Lumpy, rock hard, and fiercely tart when raw, quince is an uncommon backyard fruit these days. However, cooking works magic on this unassuming fruit, which was once the ‘golden apple’ of lore and myth. Native from Greece to Persia, quince has many varieties, some ancient, some developed more recently as it made its way across the then-New World. Edible quince trees and shrubs have generally small flowers and hefty fruit, while decorative flowering quince have showy, fragrant flowers and small fruit that are generally held to be inedible.

My Ukrainian neighbor has a lovely small tree that was bending under a huge crop of fruit this year. When I passed by recently, the oldest son was up a ladder, handing down fat golden fruit to his mother, who carefully chose some perfect specimens for me. I was delighted, as there are several favorite quince dishes that add a piquant note to holiday meals. Quince jam or jelly is equally delicious on toast or mixed into soft goat cheese and served with salmon or poultry. Sliceable quince paste, aka membrillo, is a traditional partner for sharp aged cheeses but also makes an intriguing filling for chocolate cake or truffles. My grandkids call little membrillo cubes ‘quince gummies’ and they like to stir quince jam into vanilla pudding, which they just learned how to make in time for the holidays. Speaking of which, may your holidays be peaceful and restorative, as I hope ours will be(!).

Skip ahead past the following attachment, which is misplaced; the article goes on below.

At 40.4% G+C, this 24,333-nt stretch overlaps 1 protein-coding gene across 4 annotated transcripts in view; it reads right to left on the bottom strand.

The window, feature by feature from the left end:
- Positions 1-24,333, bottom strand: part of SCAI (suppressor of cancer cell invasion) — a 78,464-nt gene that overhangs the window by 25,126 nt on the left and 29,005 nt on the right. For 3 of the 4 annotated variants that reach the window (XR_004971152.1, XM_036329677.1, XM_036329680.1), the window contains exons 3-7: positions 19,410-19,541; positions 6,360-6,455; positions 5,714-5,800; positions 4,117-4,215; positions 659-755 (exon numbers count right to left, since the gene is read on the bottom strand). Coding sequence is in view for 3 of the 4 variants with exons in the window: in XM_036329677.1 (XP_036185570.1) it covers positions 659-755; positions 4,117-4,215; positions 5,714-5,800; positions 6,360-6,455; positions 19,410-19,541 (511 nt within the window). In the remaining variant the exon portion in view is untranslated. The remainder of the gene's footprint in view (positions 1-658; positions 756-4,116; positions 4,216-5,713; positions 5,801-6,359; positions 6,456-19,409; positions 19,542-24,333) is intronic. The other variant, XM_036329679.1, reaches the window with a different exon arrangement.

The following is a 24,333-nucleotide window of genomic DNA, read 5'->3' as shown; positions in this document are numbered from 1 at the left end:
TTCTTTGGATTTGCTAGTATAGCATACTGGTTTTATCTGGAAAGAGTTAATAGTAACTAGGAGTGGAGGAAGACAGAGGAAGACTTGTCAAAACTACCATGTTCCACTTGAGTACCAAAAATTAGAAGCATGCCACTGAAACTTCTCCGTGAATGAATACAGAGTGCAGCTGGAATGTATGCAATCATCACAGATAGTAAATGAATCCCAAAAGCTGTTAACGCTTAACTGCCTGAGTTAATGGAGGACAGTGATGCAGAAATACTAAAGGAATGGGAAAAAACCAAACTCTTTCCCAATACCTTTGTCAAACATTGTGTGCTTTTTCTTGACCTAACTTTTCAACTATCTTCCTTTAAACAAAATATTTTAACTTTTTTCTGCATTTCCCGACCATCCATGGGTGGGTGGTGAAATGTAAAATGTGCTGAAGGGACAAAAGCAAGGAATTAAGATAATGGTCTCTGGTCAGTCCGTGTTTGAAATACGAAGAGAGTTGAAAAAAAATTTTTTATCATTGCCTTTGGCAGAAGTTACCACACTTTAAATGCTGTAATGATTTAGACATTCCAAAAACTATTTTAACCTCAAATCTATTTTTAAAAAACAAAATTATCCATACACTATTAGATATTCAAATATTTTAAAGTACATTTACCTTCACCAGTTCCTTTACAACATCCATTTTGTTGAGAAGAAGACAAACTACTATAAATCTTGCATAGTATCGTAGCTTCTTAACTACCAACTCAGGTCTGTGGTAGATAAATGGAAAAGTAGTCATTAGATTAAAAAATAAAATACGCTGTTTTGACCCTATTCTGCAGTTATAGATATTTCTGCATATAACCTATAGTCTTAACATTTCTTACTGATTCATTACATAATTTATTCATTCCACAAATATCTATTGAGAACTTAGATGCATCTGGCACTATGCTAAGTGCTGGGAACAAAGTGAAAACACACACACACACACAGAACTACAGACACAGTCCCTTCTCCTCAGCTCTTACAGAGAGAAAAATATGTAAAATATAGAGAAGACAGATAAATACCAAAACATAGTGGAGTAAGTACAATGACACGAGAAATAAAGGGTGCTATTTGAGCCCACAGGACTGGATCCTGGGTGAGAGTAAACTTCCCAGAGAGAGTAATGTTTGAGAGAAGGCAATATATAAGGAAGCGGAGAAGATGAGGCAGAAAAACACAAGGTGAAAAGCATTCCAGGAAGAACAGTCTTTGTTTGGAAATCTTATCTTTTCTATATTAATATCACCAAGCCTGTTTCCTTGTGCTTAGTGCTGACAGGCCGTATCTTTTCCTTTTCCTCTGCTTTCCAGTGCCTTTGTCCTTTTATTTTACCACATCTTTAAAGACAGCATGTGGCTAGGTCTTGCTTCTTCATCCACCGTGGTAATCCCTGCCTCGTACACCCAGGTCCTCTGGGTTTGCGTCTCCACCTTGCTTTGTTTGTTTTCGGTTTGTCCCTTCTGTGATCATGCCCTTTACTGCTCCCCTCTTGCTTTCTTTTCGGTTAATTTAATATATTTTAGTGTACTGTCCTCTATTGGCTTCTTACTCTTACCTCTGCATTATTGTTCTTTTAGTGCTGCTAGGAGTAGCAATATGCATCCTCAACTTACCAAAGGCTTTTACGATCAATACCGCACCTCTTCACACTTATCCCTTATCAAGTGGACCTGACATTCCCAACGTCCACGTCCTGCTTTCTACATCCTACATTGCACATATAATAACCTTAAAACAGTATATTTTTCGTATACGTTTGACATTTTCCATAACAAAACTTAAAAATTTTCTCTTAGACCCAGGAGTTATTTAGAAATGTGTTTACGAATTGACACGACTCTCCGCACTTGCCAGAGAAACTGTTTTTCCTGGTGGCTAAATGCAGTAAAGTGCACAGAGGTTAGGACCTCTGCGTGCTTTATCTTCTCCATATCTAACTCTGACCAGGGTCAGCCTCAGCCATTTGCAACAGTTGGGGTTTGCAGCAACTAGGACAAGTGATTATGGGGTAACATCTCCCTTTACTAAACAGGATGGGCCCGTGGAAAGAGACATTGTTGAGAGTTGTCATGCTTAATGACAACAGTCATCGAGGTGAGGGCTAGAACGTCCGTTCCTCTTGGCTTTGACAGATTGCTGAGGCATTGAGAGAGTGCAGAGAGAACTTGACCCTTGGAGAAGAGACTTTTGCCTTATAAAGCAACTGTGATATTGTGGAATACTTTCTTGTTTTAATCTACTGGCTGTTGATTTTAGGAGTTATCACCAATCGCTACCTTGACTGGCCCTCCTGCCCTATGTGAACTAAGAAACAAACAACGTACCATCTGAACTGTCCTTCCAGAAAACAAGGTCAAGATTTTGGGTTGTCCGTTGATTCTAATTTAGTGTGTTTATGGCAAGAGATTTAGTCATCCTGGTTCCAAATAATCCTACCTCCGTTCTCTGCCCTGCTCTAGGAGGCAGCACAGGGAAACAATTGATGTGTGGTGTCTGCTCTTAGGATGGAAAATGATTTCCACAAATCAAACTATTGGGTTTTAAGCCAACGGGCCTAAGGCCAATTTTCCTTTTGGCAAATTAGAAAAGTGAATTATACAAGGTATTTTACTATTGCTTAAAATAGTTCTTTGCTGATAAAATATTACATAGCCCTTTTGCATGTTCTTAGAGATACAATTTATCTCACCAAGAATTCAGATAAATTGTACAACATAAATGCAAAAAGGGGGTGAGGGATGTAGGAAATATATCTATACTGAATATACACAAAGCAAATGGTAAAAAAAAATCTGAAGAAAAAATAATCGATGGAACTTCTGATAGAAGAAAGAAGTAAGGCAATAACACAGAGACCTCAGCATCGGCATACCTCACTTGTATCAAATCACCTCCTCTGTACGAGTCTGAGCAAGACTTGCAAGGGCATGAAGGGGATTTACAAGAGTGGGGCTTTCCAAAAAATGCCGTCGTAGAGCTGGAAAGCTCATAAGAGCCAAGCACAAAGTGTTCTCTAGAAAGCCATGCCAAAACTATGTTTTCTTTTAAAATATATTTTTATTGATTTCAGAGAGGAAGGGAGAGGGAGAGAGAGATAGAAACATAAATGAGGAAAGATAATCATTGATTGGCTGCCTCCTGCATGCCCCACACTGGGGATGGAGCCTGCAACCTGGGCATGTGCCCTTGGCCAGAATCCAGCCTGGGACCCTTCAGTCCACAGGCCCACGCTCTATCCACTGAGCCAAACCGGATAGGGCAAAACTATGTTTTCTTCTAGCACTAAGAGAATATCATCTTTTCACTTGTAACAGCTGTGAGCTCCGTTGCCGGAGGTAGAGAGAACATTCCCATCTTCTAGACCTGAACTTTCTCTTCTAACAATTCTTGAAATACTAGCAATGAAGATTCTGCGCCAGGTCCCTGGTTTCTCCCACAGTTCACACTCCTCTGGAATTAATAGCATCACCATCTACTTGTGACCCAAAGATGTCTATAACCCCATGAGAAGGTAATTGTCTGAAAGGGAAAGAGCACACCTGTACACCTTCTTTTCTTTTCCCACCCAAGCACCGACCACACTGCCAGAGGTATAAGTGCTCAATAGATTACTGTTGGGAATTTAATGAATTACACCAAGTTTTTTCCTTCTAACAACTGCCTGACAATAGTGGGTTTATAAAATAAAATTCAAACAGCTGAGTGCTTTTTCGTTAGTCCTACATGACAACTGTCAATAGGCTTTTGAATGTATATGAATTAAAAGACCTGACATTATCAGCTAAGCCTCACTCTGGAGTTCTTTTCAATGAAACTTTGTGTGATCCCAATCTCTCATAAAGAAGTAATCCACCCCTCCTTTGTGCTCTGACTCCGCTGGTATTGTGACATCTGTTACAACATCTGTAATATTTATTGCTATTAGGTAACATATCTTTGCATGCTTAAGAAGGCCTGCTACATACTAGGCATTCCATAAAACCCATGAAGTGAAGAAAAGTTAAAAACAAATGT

Ukrainian Quince Dessert